The End of the Game
David Graham Scott from an early age felt repulsed by the slaughter of animals and decided to adopt a vegan lifestyle. For close to 40 years he perfected his vegan lifestyle. He was rigid in this belief system and remained unchallenged. Then he met Guy Wallace.
Guy thinks hunting is a very, very basic thing in mankind. Man the hunter goes right back to the mist of time. But today the government seem to want everybody to end up as a clone to everyone else as a teetotal, nonsmoking, left wing, politically correct, pacifist, vegetarian. That was not sort of Brit that conquered half the bloody world two centuries ago, he says.
This old colonial relic had little time for the modern world. Hunting was in his blood and at 73 years of age it was his last opportunity to return to Africa and relive his glory days. He intended to shoot one of the so called Big Five, the fearsome Cape buffalo. And David the vegan was going with him.
Despite their polarized views Guy had welcomed David into his world. As a first step of their journey he went with Guy to the big house on the estate. The landowner let him keep some of his trophies there. He returned the favor by leading hunting parties out on the moors. David had to admit to himself, it was absurd that someone with his beliefs would have any interest in this archaic hunting culture. But Guy intrigued him as a character. He wanted to understand how one man's loathing could be another man's pride.
Guy's great uncle, Arthur, had been a major influence, helping shape Guy into the man he became. He'd worked for the Indian forestry service shooting man eating tigers.
Guy had purposely chosen to lead a solitary existence on the bleak Caithness moors. The caravan was supposed to be a temporary home until he fixed up the old cottage behind it. David was impressed how self-sufficiently Guy lived. It couldn't nave been easy for this elderly man to eke out an existence in this harsh landscape. But then he'd always lived this way.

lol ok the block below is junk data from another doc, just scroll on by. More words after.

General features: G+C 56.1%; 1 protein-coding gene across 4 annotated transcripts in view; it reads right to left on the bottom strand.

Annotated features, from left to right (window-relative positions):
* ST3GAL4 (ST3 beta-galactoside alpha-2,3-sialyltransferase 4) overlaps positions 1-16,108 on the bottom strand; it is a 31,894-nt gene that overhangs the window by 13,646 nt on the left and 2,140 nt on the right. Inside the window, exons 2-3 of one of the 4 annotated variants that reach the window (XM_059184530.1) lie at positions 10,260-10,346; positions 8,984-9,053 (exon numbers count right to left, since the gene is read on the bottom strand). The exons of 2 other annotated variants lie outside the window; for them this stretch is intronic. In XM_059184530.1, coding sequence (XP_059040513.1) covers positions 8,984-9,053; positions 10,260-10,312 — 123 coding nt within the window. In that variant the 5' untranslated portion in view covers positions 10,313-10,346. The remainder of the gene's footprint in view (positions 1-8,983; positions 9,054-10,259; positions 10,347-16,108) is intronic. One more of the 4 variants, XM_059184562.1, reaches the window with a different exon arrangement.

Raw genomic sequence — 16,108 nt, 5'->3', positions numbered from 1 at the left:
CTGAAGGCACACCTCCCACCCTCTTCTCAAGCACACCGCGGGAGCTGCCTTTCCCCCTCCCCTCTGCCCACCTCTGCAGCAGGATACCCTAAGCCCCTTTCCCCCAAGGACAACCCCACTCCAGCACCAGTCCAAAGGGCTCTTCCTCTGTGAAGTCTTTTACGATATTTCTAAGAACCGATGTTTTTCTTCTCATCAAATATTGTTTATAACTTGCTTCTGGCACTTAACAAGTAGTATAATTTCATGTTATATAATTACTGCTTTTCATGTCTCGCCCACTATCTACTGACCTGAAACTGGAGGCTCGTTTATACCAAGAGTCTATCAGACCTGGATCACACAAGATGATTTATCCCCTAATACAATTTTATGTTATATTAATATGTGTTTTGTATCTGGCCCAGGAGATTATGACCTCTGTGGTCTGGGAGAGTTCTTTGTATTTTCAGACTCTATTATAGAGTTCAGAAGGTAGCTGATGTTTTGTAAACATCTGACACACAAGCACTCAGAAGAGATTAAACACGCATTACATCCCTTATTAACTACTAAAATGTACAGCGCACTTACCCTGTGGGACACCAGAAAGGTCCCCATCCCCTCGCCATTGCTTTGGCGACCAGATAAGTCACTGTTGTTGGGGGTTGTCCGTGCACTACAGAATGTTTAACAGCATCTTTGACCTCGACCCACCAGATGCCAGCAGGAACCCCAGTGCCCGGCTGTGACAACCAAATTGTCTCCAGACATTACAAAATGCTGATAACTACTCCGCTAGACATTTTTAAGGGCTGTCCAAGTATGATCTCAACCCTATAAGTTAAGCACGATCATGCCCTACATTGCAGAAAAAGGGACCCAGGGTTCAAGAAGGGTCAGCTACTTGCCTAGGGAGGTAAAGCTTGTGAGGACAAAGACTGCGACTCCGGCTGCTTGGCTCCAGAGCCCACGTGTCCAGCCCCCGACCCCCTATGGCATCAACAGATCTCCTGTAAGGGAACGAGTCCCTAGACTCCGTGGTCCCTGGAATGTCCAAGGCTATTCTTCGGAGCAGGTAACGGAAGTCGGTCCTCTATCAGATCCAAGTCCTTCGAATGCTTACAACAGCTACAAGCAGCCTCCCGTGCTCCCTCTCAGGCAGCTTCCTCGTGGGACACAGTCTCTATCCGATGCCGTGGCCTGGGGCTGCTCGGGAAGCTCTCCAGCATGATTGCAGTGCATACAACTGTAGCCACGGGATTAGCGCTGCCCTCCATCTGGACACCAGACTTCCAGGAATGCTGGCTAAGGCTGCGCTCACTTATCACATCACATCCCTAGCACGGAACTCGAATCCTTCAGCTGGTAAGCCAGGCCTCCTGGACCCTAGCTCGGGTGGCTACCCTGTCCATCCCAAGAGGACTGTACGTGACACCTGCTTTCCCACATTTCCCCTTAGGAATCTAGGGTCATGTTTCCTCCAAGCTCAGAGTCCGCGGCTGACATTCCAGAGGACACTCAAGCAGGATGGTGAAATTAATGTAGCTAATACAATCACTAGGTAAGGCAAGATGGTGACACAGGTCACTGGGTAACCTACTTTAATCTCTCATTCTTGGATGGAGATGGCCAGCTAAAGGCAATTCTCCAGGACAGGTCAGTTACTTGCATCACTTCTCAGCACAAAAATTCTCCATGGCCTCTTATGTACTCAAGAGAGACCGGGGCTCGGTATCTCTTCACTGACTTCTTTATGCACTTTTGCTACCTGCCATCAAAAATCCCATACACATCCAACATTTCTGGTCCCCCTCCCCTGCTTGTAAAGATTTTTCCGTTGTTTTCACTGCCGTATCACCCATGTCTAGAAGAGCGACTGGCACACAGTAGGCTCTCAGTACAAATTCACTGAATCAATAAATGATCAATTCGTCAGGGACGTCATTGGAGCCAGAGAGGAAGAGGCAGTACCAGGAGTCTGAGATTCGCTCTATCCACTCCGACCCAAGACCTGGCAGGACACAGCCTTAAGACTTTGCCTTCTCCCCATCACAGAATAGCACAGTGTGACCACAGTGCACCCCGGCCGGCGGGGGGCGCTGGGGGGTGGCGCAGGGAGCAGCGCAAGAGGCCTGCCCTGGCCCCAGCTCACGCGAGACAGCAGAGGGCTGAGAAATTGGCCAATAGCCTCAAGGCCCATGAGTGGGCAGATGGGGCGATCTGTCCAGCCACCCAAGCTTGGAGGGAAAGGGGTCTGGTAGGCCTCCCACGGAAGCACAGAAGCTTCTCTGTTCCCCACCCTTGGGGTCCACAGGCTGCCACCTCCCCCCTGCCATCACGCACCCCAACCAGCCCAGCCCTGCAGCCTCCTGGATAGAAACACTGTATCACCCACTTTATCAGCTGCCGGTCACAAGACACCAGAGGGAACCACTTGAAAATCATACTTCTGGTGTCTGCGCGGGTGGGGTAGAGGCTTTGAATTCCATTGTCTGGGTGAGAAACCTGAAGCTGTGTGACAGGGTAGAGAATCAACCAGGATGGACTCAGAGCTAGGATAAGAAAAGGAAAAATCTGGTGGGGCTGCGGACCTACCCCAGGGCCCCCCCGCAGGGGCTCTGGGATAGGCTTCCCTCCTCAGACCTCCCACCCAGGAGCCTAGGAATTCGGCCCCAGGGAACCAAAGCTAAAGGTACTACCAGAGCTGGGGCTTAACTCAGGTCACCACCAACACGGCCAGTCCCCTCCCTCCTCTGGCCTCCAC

Guy's life was like a Boy's Adventure story from the 1950s. He regaled David with tales from his trips to Asia, Africa and the Middle East. He'd witnessed countless of atrocities and that had hardened his outlook. Over the next few weeks Guy took David on various expeditions. He was keen to prepare him for Africa and introduced him to the rudiments of hunting.
Directed by: David Graham Scott
Splendid documentary, a rare example of looking at the other side of things with a truly open mind. It is a very rare thing to find a documentary that truly exercises the spirit of 'documenting' rather than pushing an agenda. One feels no ulterior motives here, yet of course the maker retains his own principles. I don't think we will this the like again.
This film was totally not what I had expected. As a vegan for 30 years myself, I find it disgusting that a vegan would make a film that glorifies a man hunting down and murdering a beautiful majestic innocent animal. I forced myself to watch the entire film only because I had hoped that maybe the old man would have a change of heart before killing the animal. Instead, I saw the sickening murder of an innocent animal, all for a photo with the dead animal and a head on a wall plate. You would have served a much better purpose with a film honoring the beauty of LIVING animals and the protection of them!
The most stupid documentary ,about a old alcoholic .colonialist ,trophy hunter ,who lives in the past of thE glorious England. ,narrow minded , kids enjoying killing , absurdity ,brain washed
As the old fella said we are a product of our times, you cant take that away and you should try walking a mile in his shoes before you come out with opinions based entirely on your times. As the old saying goes, opinions are like arseholes , everyone has got one and if our dont show me yours then i wont show you mine. Enjoy.